As a financial advisor, one of the largest groups of people likely to come to you seeking guidance are college graduates saddled with loan debt. Unfortunately, the field of student loans is one of the trickier financial lands to navigate, full of all kinds of pitfalls and hidden paths.
While financial planning software for student loan advisors can be a big help, it’s not a replacement for good, thorough, up-to-date knowledge. With that in mind, here are some of the major areas you should know about in order to better help your clients deal with student debt.
If a borrower has enough income to pay more than their required monthly payment, it might seem like a no-brainer to advise them to do just that. However there are reasons why it’s not always in your client’s best interest. For example, if your client has other forms of debt in addition to their student loans, it’s important to consider what debts warrant prioritization over the others.
Similarly, sometimes it makes better financial sense to put that extra income towards other things, such as long-term investments. An investment with a higher percentage return rate should take precedence over a debt with a lower percentage interest rate. Remember that, while your client’s student loans might seem like the most pressing issue to them at the moment, your role as a financial advisor is to provide them with guidance that will do more than just get them out of college debt, but will also ensure them a more financially stable future.
Though student loans typically come with a 10-year repayment plan, for most borrowers it actually takes closer to 20. How is this possible? Well, the U.S. Department of Education has several different repayment plans that alter the timetable in a variety of ways. When advising your clients, it’s important to know the difference between these different plans and how they can help different borrowers based on their financial situations.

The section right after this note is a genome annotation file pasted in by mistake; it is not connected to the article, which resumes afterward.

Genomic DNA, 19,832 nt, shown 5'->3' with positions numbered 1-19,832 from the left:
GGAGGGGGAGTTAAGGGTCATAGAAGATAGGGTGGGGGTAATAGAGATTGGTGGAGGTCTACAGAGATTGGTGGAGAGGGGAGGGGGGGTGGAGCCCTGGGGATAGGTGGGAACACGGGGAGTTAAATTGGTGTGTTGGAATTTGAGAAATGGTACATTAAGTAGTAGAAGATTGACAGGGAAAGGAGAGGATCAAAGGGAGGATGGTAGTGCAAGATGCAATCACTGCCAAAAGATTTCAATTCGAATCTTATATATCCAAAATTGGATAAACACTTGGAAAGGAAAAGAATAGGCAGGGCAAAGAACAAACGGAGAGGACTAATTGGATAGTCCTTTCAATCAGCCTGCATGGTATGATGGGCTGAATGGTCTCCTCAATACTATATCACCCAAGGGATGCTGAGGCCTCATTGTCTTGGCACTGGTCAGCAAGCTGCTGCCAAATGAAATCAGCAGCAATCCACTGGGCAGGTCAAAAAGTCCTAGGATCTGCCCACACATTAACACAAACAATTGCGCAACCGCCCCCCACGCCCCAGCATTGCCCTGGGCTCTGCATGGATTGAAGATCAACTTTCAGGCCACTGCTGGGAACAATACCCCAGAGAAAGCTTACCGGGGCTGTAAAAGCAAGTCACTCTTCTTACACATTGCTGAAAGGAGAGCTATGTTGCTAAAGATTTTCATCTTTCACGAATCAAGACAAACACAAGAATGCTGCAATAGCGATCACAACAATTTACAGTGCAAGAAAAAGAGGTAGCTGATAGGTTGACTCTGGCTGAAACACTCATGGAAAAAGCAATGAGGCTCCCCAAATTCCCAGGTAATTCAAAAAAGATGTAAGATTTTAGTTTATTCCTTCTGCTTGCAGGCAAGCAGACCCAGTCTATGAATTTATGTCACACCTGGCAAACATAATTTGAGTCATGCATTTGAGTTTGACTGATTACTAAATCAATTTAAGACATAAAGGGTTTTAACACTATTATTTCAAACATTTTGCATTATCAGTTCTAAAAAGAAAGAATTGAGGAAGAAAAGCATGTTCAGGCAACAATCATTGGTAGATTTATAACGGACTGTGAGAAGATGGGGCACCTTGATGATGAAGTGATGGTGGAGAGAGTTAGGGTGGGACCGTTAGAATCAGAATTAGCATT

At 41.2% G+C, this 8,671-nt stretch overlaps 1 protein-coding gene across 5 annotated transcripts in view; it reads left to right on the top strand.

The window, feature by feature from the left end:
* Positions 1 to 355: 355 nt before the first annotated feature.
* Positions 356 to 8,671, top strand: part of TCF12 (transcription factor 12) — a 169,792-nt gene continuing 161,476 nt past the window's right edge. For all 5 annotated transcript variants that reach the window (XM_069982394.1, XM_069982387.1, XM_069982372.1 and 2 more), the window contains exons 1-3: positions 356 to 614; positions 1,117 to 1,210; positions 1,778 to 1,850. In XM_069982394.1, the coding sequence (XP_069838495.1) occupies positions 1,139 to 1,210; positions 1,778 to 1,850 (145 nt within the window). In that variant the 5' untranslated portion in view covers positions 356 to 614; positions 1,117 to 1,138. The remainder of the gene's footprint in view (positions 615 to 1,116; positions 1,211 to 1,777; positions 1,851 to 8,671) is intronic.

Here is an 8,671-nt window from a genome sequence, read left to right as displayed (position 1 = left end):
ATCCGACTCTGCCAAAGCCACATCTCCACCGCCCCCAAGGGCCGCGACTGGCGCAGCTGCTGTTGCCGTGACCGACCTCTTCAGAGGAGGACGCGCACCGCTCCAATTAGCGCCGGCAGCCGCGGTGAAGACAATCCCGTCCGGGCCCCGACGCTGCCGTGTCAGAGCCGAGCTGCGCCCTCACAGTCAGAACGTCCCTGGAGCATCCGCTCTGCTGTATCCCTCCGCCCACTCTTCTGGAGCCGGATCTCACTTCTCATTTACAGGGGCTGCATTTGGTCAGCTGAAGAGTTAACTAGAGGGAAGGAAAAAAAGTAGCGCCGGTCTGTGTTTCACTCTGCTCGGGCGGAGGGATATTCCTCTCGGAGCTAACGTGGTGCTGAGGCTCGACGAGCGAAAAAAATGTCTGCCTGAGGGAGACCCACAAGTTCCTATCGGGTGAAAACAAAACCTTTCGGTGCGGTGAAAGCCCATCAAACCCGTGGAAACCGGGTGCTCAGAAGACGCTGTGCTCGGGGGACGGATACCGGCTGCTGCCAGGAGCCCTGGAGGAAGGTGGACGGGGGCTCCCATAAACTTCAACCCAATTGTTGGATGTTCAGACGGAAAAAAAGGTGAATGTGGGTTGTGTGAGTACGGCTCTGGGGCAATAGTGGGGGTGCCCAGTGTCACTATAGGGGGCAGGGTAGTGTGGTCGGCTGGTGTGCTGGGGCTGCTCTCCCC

Income-contingent repayment plans base their required monthly payment on 20% of a borrower’s discretionary income (defined as the amount their income exceeds the poverty line by 100%), instituting a 25-year repayment period. Income-based repayment plans base their required monthly payment on 15% of discretionary income (this time defined as the amount their income exceeds the poverty line by 150%), also with a 25-year repayment period.
Pay-as-you-earn repayment plans base their required monthly payment on 10% of discretionary income (once again defined as the amount their income exceeds the poverty line by 150%), with a 20-year repayment period. Finally, revised pay-as-your-earn repayment plans base their required monthly payments based on 10% of discretionary income (yet again using the 150% definition), with a repayment period of 20 years for undergraduate loans and 25 years for one or more graduate loans.
As intimidating as student debt can often be, it’s worth noting that borrowers are not without options for shrinking that debt without shrinking their own income. The U.S. government offers a number of student loan forgiveness and repayment assistance programs. Eligibility requirements differ, including programs specifically geared towards those pursuing certain career paths as well as programs benefiting borrowers with U.S. Armed Forces service records.
Additionally, more and more businesses are beginning to offer their own repayment assistance programs as hiring benefits, especially companies in the STEM and healthcare sectors. While the number of programs is too numerous to describe here, it’s important for financial advisors to help clients research what programs they may be eligible for and determine if the advantages of enrolling in one outweighs any potential disadvantages.